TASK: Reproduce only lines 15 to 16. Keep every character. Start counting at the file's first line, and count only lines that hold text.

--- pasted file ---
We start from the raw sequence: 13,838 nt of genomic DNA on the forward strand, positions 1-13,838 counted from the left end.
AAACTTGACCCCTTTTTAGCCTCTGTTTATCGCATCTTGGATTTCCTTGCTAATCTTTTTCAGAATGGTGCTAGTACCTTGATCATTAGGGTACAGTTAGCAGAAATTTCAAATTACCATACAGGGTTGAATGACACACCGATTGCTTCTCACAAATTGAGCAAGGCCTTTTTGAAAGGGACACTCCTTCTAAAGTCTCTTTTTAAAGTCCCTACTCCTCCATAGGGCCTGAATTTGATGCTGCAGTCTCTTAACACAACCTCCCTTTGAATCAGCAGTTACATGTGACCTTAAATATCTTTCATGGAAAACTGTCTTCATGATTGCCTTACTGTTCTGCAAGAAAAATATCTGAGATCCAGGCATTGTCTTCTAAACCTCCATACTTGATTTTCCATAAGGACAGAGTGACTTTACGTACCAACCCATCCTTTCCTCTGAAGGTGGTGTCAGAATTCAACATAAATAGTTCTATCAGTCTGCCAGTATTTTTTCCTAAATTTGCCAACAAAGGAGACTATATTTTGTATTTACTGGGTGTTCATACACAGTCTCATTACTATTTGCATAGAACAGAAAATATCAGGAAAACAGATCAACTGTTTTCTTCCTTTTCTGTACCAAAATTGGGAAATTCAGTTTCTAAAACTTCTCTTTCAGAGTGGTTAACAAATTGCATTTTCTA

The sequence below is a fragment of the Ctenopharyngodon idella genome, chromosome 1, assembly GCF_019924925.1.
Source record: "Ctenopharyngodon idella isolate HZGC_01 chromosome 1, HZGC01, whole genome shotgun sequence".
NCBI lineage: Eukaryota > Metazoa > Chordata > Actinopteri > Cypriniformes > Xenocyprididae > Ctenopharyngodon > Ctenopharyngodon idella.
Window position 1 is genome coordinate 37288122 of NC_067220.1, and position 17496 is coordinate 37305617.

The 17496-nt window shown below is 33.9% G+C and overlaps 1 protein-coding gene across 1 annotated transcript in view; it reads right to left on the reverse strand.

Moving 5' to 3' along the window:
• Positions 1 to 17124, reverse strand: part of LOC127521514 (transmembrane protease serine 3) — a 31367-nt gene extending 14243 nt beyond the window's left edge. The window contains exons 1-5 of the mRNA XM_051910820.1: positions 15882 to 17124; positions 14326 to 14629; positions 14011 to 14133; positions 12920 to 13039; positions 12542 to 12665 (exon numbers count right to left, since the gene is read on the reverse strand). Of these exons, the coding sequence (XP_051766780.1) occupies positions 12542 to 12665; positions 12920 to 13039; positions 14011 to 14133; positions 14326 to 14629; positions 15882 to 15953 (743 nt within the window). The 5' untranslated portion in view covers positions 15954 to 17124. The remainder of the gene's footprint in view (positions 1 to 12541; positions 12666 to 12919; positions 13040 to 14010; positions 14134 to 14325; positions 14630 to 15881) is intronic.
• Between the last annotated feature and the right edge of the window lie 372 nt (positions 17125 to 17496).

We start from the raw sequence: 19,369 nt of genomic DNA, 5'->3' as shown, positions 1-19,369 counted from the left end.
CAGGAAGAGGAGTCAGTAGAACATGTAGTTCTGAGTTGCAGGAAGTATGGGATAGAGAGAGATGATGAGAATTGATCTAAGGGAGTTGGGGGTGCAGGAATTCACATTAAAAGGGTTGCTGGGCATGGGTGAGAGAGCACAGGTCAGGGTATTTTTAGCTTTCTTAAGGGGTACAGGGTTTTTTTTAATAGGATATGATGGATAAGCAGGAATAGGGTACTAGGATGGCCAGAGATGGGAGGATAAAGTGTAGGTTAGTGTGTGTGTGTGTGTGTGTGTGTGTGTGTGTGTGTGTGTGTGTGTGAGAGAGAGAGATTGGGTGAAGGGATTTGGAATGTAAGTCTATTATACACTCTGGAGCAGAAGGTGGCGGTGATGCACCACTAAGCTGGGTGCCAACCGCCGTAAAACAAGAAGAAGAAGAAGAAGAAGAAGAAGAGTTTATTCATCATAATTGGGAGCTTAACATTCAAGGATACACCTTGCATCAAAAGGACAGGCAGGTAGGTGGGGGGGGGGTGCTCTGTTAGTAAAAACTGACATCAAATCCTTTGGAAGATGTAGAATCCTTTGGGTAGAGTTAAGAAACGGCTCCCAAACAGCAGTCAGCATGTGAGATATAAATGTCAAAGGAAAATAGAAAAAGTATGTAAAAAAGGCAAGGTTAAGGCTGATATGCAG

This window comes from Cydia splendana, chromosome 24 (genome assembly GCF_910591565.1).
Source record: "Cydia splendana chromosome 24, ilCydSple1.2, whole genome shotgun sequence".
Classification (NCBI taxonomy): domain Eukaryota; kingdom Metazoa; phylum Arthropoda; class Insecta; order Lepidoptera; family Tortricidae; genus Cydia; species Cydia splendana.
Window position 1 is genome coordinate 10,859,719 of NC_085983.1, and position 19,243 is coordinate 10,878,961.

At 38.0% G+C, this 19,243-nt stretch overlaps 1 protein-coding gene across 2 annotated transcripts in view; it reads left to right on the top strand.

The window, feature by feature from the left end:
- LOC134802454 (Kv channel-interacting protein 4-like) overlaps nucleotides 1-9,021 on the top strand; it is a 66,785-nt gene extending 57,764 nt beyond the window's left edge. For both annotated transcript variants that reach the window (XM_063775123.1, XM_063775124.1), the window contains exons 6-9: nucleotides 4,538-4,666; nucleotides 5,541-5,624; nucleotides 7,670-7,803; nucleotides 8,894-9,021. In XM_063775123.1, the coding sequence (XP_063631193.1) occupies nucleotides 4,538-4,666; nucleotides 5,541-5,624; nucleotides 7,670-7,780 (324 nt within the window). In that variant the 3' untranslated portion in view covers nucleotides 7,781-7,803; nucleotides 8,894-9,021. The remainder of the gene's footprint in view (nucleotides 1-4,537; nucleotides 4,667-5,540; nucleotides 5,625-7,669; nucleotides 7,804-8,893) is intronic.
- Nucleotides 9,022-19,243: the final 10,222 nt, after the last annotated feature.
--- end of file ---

Classification (NCBI taxonomy): domain Eukaryota; kingdom Metazoa; phylum Arthropoda; class Insecta; order Lepidoptera; family Tortricidae; genus Cydia; species Cydia splendana.
Window position 1 is genome coordinate 10,859,719 of NC_085983.1, and position 19,243 is coordinate 10,878,961.